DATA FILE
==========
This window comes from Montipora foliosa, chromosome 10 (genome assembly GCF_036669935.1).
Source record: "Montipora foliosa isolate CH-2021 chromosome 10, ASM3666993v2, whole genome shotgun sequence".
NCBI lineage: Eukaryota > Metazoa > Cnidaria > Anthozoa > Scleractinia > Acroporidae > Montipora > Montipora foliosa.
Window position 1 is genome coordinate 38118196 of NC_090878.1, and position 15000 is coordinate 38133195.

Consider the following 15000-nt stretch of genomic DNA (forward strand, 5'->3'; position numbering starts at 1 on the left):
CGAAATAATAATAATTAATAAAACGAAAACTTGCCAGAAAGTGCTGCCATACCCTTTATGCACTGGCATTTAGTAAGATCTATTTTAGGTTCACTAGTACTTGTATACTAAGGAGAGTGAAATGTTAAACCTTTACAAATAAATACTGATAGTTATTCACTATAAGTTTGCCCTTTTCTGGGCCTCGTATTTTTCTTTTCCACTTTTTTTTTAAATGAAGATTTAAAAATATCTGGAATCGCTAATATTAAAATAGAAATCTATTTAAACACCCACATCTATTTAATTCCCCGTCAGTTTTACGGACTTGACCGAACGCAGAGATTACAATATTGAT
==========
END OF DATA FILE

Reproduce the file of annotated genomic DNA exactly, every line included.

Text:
This window comes from Montipora foliosa, chromosome 10 (genome assembly GCF_036669935.1).
Source record: "Montipora foliosa isolate CH-2021 chromosome 10, ASM3666993v2, whole genome shotgun sequence".
NCBI lineage: Eukaryota > Metazoa > Cnidaria > Anthozoa > Scleractinia > Acroporidae > Montipora > Montipora foliosa.
Window position 1 is genome coordinate 38118196 of NC_090878.1, and position 15000 is coordinate 38133195.

Consider the following 15000-nt stretch of genomic DNA (forward strand, 5'->3'; position numbering starts at 1 on the left):
CGAAATAATAATAATTAATAAAACGAAAACTTGCCAGAAAGTGCTGCCATACCCTTTATGCACTGGCATTTAGTAAGATCTATTTTAGGTTCACTAGTACTTGTATACTAAGGAGAGTGAAATGTTAAACCTTTACAAATAAATACTGATAGTTATTCACTATAAGTTTGCCCTTTTCTGGGCCTCGTATTTTTCTTTTCCACTTTTTTTTTAAATGAAGATTTAAAAATATCTGGAATCGCTAATATTAAAATAGAAATCTATTTAAACACCCACATCTATTTAATTCCCCGTCAGTTTTACGGACTTGACCGAACGCAGAGATTACAATATTGAT